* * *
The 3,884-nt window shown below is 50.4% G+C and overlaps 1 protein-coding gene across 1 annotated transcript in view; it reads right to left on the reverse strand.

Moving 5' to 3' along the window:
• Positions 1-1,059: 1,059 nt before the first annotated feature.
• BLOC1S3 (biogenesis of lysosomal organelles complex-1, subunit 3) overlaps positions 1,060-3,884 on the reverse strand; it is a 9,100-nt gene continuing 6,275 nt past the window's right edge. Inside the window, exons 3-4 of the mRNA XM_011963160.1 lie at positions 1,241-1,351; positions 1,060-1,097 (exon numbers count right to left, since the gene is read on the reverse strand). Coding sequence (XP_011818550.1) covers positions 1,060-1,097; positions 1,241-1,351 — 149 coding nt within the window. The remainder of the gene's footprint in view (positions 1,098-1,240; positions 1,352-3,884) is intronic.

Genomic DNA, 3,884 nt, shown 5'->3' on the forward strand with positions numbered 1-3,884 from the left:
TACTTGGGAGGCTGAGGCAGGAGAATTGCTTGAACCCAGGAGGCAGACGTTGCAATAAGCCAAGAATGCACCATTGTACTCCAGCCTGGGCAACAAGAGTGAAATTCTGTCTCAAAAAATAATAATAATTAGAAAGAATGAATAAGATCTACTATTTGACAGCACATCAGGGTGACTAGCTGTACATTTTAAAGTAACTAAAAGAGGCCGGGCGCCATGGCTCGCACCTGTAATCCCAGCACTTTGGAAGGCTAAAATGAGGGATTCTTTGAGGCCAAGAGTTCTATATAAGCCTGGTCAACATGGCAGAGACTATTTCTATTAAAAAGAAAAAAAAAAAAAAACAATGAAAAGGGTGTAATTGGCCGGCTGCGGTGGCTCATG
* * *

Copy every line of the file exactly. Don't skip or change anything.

The 3,884-nt window shown below is 50.4% G+C and overlaps 1 protein-coding gene across 1 annotated transcript in view; it reads right to left on the reverse strand.

Moving 5' to 3' along the window:
• Positions 1-1,059: 1,059 nt before the first annotated feature.
• BLOC1S3 (biogenesis of lysosomal organelles complex-1, subunit 3) overlaps positions 1,060-3,884 on the reverse strand; it is a 9,100-nt gene continuing 6,275 nt past the window's right edge. Inside the window, exons 3-4 of the mRNA XM_011963160.1 lie at positions 1,241-1,351; positions 1,060-1,097 (exon numbers count right to left, since the gene is read on the reverse strand). Coding sequence (XP_011818550.1) covers positions 1,060-1,097; positions 1,241-1,351 — 149 coding nt within the window. The remainder of the gene's footprint in view (positions 1,098-1,240; positions 1,352-3,884) is intronic.

Genomic DNA, 3,884 nt, shown 5'->3' on the forward strand with positions numbered 1-3,884 from the left:
TACTTGGGAGGCTGAGGCAGGAGAATTGCTTGAACCCAGGAGGCAGACGTTGCAATAAGCCAAGAATGCACCATTGTACTCCAGCCTGGGCAACAAGAGTGAAATTCTGTCTCAAAAAATAATAATAATTAGAAAGAATGAATAAGATCTACTATTTGACAGCACATCAGGGTGACTAGCTGTACATTTTAAAGTAACTAAAAGAGGCCGGGCGCCATGGCTCGCACCTGTAATCCCAGCACTTTGGAAGGCTAAAATGAGGGATTCTTTGAGGCCAAGAGTTCTATATAAGCCTGGTCAACATGGCAGAGACTATTTCTATTAAAAAGAAAAAAAAAAAAAAACAATGAAAAGGGTGTAATTGGCCGGCTGCGGTGGCTCATG